Due to the radical changes in the boundaries, Elections ACT has opened up another period for comments and objections, until 5 August. It is yet to be seen if they will return to a more modest change or stick to these boundaries.

Elsewhere: Antony Green.

Below I’ve posted maps showing the gradual change in ACT electoral boundaries since 1995.

ACT electoral boundaries at the 1995 and 1998 Assembly election.
ACT electoral boundaries at the 2001 and 2004 Assembly election.
ACT electoral boundaries at the 2008 Assembly election.
Proposed electoral boundaries for the 2012 ACT election.
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21 COMMENTS

  1. Sounds like it is possible to elect a second Green in Ginniderra, with all of North Canberra added, but not a second in Molonglo. Sounds like it builds a case for making all electorates seven member. I was an ACT Green for 7 years and did a lot of campaigning in Belconnen.

  2. Perhaps it would be simpler to not divide the Assembly into electorates.

    If you want to divide the ACT up into electorates, perhaps it would be better to semi-fix these electorates on “natural” boundaries (without particular regard to population), and then allocate seats per electorate based on population. City, north, south might be appropriate here, particularly if it is fairly clear where one begins and the other ends.

    Random chance may result in some areas being over/under represented slightly at each election, but this would probably even out over the long term.

  3. There’s a few questions about Ginninderra that I doubt will be answered until election day.

    Firstly, how much Stanhope’s personal vote is. It’s relevant because none of the sitting ALP members in Ginninderra aren’t Ministers (one was recently elected on countback). Mary Porter has a reputation of a good local member but she’s also been battling illness (same with John Hargraves in Brindabella). There might be a situation where there isn’t really any sitting members with a profile from the ALP.

    Gunghalin has a reputation (whether correct or not) of being more conservative than the rest of the Molonglo electorate. The Labor base is in West Belconnen and does the introduction of the Inner North and Gunghalin dilute that.

    The other variable factor for the ACT election will be if there’s the emergence of serious “independents”. They may be backed by community councils or residents groups focused on planning. It’s a major issue at the moment, especially in the Inner North and could suck votes from both the Greens and Labor. There’s also the potential of right-wing independents such the local talkback host Mark Parton running again for Ginninderra.

  4. This is silly. The ACT is a small, fairly homogeneous place. Take away boundaries and elect all 17 MLA using a PR system like the d’Hondt method. From my rough calculations, the 2008 results most likely would have been identical to what they were under the current system.

  5. The ACT Assembly used D’Hondt in the way you describe in 1989 and 1992, it was soon replaced with this system.

    I think they have a very good system, I just think they should have more MLAs and equal numbers for each district. I would support either 28 seats or 21 seats.

  6. Oh, I agree that the ACT has a good system … except for the fact that it’s divided into districts – I really can’t see a valid reason for doing so.

  7. So pretty much we should be like the NSW Upper House with Robson Rotation?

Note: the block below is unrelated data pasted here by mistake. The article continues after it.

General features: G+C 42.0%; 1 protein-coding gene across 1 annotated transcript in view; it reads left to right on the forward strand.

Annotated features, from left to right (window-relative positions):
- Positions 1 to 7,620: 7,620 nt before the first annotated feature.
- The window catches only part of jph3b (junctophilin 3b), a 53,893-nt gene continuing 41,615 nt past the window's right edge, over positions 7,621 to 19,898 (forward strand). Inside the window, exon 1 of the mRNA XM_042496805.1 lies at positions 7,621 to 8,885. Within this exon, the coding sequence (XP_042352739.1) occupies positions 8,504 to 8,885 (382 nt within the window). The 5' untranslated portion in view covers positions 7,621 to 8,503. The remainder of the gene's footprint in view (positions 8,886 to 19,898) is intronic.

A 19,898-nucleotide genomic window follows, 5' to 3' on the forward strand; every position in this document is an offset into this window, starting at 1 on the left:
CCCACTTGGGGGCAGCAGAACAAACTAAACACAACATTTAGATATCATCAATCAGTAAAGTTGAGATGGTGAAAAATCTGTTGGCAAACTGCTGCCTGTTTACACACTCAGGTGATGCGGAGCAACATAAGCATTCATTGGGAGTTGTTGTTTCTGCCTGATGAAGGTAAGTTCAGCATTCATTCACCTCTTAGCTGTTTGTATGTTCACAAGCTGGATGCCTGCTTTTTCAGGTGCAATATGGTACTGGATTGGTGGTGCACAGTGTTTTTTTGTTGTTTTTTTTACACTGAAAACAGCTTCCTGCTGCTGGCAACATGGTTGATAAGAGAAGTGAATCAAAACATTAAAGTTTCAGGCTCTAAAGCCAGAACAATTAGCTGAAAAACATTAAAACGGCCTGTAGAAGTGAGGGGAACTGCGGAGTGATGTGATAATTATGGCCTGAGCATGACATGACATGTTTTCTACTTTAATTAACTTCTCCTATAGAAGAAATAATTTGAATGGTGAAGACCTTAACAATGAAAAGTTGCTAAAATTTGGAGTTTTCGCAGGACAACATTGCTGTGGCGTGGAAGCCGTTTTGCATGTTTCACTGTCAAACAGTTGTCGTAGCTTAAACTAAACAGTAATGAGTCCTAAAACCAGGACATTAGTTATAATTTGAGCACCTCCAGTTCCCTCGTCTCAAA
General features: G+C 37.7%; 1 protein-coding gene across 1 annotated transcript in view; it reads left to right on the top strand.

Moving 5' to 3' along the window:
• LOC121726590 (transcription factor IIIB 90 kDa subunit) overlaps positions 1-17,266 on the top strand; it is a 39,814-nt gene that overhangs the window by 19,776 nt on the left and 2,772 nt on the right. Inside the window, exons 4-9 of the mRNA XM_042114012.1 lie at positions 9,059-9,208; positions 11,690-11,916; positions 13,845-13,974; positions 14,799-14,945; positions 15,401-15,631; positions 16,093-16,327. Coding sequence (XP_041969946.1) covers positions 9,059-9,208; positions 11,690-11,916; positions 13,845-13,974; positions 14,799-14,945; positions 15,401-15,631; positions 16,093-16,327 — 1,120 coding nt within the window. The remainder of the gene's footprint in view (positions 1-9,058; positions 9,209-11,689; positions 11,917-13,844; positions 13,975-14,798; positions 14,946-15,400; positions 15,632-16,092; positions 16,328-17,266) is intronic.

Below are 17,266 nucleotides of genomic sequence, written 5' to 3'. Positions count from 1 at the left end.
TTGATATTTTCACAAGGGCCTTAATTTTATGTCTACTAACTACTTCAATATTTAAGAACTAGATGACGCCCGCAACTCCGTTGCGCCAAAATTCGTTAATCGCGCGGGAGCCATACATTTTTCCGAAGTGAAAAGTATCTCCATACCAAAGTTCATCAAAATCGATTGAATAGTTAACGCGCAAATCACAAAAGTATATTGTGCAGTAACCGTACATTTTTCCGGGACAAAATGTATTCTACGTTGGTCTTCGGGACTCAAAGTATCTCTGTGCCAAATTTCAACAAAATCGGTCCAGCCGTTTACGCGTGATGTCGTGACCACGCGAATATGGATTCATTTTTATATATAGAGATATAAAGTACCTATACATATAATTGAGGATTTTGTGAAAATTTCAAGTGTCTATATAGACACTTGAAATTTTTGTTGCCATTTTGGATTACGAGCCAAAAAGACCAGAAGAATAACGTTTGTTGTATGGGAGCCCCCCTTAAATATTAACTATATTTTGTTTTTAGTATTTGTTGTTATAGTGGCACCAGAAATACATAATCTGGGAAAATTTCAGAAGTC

Part of the problem is that all three parties don’t agree on changing the makeup of the Assembly. Labor and Greens support an increase but don’t agree on numbers. Liberals oppose an increase.

    As a resident of the ACT, I think dividing Canberra into multiple electorates makes sense. It’s a pretty sprawled place yet the design means that people often live and work around the same town centre. The problem is the current division is that the 7 member electorate crosses more than one town centres e.g. Central Canberra and Gunghalin which fundamentally are different. They have different priorities and issues. In Gunghalin, the concerns are about facilities and getting a Govt Dept there for employment. In the Inner North, it’s about planning and higher density.

  8. There are 2 reasons that the ACT Legislative Assembly is no elected at large.

    Firstly, it would mean a lower quota of 5.55% (with 17 MLAs) compared to 12.5% and 16.67% in the electorates of the current system.

    Secondly, STV is considered too unwieldy with the number of seats available above 11.

  9. Interesting to note

    At the 2008 ACT election the Greens got 15%

    At the 2010 Federal election accross both of the ACT’s electorates they got 20%
    And in the senate for the ACT they got 23%

    This suggests there may be a lot of room for the Greens to gain further votes at this election considering they’ve done so well federally here.

  10. Senate vote in 2008 reflected the quality of the candidate with good appeal to ALP voters and the chance o knocking off the Liberal Senate candidate.

    There is no doubt that the Reps vote in 2008 was good – I think the Greens would be delighted if that was reflected in the 2012 Assembly vote. It certainly provides grounds for hope that a good campaign would see them hold their 2008 vote

  11. The ACT is divided into districts because Ainslie and Amaroo have about as much in common as Balmain and Campbelltown do.

  12. When the Coalition announce their Federal election policies, the Greens vote will skyrocket! Hockey let it slip on Q&A that 20,000 Commonwealth jobs would be got rid of in the ACT! Labor and the Greens should mention nothing else during the next Territory election campaign. A vote for the Liberals is a vote for huge job losses!